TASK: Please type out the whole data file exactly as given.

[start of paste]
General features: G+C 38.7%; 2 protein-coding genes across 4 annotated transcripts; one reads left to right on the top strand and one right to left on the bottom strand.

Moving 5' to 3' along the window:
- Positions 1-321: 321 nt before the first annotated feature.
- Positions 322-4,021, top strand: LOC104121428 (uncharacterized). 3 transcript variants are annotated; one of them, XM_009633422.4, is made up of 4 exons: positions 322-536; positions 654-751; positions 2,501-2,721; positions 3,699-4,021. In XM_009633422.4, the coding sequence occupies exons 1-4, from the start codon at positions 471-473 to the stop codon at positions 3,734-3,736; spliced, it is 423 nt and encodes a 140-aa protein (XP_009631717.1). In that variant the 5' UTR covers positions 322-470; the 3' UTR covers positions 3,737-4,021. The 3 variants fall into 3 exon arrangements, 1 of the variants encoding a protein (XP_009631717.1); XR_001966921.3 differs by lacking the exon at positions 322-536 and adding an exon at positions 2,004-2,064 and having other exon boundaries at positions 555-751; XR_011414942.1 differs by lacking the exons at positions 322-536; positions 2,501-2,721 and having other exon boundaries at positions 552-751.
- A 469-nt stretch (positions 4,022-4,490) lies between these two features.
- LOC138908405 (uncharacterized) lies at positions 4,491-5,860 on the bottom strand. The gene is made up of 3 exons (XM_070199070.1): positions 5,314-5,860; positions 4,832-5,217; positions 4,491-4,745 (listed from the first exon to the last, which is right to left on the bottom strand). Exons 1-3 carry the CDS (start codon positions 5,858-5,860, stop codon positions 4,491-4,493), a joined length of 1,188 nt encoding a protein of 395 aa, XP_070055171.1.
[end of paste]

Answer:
General features: G+C 38.7%; 2 protein-coding genes across 4 annotated transcripts; one reads left to right on the top strand and one right to left on the bottom strand.

Moving 5' to 3' along the window:
- Positions 1-321: 321 nt before the first annotated feature.
- Positions 322-4,021, top strand: LOC104121428 (uncharacterized). 3 transcript variants are annotated; one of them, XM_009633422.4, is made up of 4 exons: positions 322-536; positions 654-751; positions 2,501-2,721; positions 3,699-4,021. In XM_009633422.4, the coding sequence occupies exons 1-4, from the start codon at positions 471-473 to the stop codon at positions 3,734-3,736; spliced, it is 423 nt and encodes a 140-aa protein (XP_009631717.1). In that variant the 5' UTR covers positions 322-470; the 3' UTR covers positions 3,737-4,021. The 3 variants fall into 3 exon arrangements, 1 of the variants encoding a protein (XP_009631717.1); XR_001966921.3 differs by lacking the exon at positions 322-536 and adding an exon at positions 2,004-2,064 and having other exon boundaries at positions 555-751; XR_011414942.1 differs by lacking the exons at positions 322-536; positions 2,501-2,721 and having other exon boundaries at positions 552-751.
- A 469-nt stretch (positions 4,022-4,490) lies between these two features.
- LOC138908405 (uncharacterized) lies at positions 4,491-5,860 on the bottom strand. The gene is made up of 3 exons (XM_070199070.1): positions 5,314-5,860; positions 4,832-5,217; positions 4,491-4,745 (listed from the first exon to the last, which is right to left on the bottom strand). Exons 1-3 carry the CDS (start codon positions 5,858-5,860, stop codon positions 4,491-4,493), a joined length of 1,188 nt encoding a protein of 395 aa, XP_070055171.1.